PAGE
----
iL j j Bureau of Markets) Cattle Receipts
bOOO; beef steers steady to 25c lower;
top $17.00; bulk $14 . 50Q 1G . 50;
i butcher she-stock unevenly lower,
I medium cows- declining most; bulk
I f. hclfei-H $10.50313.00; bulk cowrf $8.-
I ( 75(310.75; canners mostly $5.50
,.! I fi.25: bulls, calves and stockera
! I Klcadyi bulk vealers $13 . 75 (g 14 . 75.
j Hogs Receipts 27,000; generally 15
s to 25e higher; best-grades advancing
j most; top 15.15; bulk light and light
1 j butchers $14.0015.15; bulk 250
, liounds and over $14 .25 tfj1 14 .55; plga
j ' steady to strong.
! Sliecp Receipts 8000; bulk receipts
direct to packers; lamb's strong to
higher; sheep 25c higher; best shorn
. M Jambs $10.25; bulk at $12.0016.25;
' I natlce lambs $13.75; choice owes
Trading Is Active Despite In
terest in Convention and
NEW YORK. June 11. Trading in
stocks today was fairly active with a
confident undertone regardless or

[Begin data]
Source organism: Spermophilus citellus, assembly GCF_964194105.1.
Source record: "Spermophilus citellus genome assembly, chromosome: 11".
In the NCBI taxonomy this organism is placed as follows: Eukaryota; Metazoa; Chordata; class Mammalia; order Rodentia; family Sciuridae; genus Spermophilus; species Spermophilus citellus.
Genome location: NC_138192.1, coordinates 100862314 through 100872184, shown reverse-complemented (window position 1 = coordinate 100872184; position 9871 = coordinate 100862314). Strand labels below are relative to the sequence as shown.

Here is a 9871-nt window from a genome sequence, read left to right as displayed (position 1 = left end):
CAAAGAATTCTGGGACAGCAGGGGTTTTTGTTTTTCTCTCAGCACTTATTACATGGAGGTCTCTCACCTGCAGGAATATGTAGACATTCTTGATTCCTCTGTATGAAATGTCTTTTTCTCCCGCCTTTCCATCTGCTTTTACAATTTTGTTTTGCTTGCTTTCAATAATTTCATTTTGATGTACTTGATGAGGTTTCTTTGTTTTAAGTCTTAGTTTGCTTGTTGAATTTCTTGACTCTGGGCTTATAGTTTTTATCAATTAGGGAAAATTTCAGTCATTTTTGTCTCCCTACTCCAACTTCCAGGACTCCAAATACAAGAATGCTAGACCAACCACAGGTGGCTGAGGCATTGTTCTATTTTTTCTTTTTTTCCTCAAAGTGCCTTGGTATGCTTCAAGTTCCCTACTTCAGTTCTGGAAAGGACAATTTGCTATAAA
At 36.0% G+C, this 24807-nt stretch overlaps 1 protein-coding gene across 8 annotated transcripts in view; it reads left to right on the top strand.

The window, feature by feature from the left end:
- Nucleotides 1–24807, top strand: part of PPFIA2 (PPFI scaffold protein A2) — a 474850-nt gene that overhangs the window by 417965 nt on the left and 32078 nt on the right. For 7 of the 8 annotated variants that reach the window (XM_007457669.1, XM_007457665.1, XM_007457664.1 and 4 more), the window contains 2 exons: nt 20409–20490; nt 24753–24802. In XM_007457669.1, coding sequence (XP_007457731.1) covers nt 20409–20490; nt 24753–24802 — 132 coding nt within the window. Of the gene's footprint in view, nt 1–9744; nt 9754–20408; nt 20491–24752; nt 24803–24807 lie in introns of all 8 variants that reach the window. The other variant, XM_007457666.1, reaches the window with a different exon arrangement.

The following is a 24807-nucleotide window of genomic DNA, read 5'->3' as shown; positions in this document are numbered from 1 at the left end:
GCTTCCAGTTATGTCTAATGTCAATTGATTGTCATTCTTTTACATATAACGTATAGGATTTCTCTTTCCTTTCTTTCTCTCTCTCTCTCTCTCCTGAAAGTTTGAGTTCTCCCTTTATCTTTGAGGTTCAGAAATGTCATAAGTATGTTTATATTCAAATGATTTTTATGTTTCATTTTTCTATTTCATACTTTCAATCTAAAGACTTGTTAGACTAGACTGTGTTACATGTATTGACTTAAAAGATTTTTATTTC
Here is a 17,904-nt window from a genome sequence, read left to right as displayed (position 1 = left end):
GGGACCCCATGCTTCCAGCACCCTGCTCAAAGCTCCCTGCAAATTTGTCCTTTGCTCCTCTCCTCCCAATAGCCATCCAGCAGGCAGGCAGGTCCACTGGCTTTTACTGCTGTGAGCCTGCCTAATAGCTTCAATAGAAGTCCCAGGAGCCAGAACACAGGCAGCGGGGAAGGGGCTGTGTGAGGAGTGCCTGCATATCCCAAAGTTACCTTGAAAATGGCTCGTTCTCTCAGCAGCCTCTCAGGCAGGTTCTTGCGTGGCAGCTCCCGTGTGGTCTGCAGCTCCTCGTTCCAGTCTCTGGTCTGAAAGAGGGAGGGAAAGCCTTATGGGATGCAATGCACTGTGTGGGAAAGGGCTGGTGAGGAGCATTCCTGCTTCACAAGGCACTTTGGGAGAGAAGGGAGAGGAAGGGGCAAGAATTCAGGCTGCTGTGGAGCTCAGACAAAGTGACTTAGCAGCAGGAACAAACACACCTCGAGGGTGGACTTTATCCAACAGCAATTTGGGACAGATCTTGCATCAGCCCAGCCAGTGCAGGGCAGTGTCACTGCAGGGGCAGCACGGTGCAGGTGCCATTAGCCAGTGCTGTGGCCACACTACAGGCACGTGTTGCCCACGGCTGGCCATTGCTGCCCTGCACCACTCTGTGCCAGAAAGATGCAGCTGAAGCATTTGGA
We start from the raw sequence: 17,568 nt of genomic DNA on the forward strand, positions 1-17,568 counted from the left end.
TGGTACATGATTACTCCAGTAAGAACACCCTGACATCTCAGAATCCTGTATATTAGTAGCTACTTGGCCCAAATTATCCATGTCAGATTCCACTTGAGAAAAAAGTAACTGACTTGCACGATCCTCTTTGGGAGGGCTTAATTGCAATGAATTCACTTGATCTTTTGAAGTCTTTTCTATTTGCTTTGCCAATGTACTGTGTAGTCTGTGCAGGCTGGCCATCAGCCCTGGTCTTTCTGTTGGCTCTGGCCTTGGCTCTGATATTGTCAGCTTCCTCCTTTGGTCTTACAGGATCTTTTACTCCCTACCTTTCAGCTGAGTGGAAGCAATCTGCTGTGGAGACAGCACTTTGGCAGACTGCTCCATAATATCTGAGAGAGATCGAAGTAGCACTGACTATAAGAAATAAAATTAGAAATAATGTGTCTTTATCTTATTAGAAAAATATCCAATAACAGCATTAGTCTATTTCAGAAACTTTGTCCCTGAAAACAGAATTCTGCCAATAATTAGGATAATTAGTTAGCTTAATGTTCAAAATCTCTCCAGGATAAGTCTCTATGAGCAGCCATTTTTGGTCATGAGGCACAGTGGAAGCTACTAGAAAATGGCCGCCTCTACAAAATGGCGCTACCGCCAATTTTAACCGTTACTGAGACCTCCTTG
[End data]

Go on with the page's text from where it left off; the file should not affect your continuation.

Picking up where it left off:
tight money and greater Interest in
the Chicago convolution. Sales ap
proximated 500,000 shares .
Hull pools were moderately active at
the outset of today's stock market
session, despite predictions of higher
rates foV call money. Steels, equip
ment, shippings and chemicals gained
1 to 3 points in the Tirst tranactions,
the outstanding features being I-acka-wanna
Steel, Haskell and LJarker,
Marine preferred and Industrial Al
cohol. Among oils Mexican petroleum
was strong and some of the motors
and their subsidiares made fractional
gains. Rails were Mi the background
and coppers reacted slightly.
NEW YORK, June 1 1. Mercantile
paper 7'ic per cent.
Exchange firm; sterling 60 day bills
$3.90; commercial GO day bills on
banks " $3.00; commercial 60 day
bills $3.00; demand $3.04; cables
Francs; .Demand 7.62; cables 7.64..
Belgian francs: Demand 795; cables-
Guilders: Demand 36.25; cables
Eire: Demand 5.61; cables 5.63.
Marks. Demand 2.61; cables 2.53.
CHICAGO. June 11. Wheat No. 2
northern spring $'2.S7. .
Corn No. 2 mixed $ 1 So &' 1 . S7; No.
2 yellow $1.S51.S7.
Uais No. 2 white $1.16 1.20: No.
3 white. $1.13(5' 1.15.
Rye No. 2 2 . 23 jj 2 . 24.
Barley $1 . 5 0&" 1 . 5S. ,
Timothy seed $10. u012. 00.
.-Clover seed $25.00(5' 3 5. 00. '
Ribs $17 .50 C" IS. 50.
NEW YORK, June II Copper dull,
Iron firm and unchanged.
Tin "spot and June $10.00;. July
Metal Exchange quotes .steady;
spot and Juie S.UOc asked.
Zinc quiet; East St. Louis spot 7.35